A friend is building a manifold and the copper connections he bought have a bit of tin (Sn) on it, supposedly to make the solder easier.
He is not going to solder them so the tin will remain in there.
Is it safe to use during the mash?
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I'm not a metallurgist, but Tin is widely used to coat cans for food preservation, and is also present in the solder (leaded and non-leaded) used in water systems. With that in mind a small amount on the ends of the manifold should be no problem.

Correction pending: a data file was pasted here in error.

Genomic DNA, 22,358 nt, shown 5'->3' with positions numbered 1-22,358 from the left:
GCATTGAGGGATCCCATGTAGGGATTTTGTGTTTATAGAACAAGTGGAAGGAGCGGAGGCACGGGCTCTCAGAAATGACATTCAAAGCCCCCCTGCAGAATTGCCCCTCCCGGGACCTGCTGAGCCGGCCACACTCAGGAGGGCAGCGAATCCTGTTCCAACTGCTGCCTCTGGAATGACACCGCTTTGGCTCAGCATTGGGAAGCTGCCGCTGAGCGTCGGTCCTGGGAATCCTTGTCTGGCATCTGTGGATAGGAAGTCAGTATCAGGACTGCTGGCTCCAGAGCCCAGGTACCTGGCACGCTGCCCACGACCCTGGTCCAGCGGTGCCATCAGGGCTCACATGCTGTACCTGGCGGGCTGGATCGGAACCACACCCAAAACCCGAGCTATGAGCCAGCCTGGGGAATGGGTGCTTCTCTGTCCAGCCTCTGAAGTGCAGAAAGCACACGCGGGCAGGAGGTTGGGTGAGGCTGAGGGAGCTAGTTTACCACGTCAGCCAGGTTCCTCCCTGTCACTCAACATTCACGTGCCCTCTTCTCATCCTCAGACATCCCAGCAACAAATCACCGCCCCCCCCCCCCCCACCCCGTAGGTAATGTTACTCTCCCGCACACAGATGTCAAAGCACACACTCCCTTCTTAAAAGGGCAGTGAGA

Another large application for tin is corrosion-resistant tin plating of steel. Because of its low toxicity, tin-plated metal is also used for food packaging. Wikipedia
Tin is corrosion resistent, even in sea-water, just a little less resistant than passivized stainless steel, so it should be fine in the mash. If it does oxidize, the oxide film prevents further oxidization by acting as an insoluble protective barrier, much like passivisation layer of stainless steel.
I would leave it, but if you are concerned, it can be easily melted with a blow torch.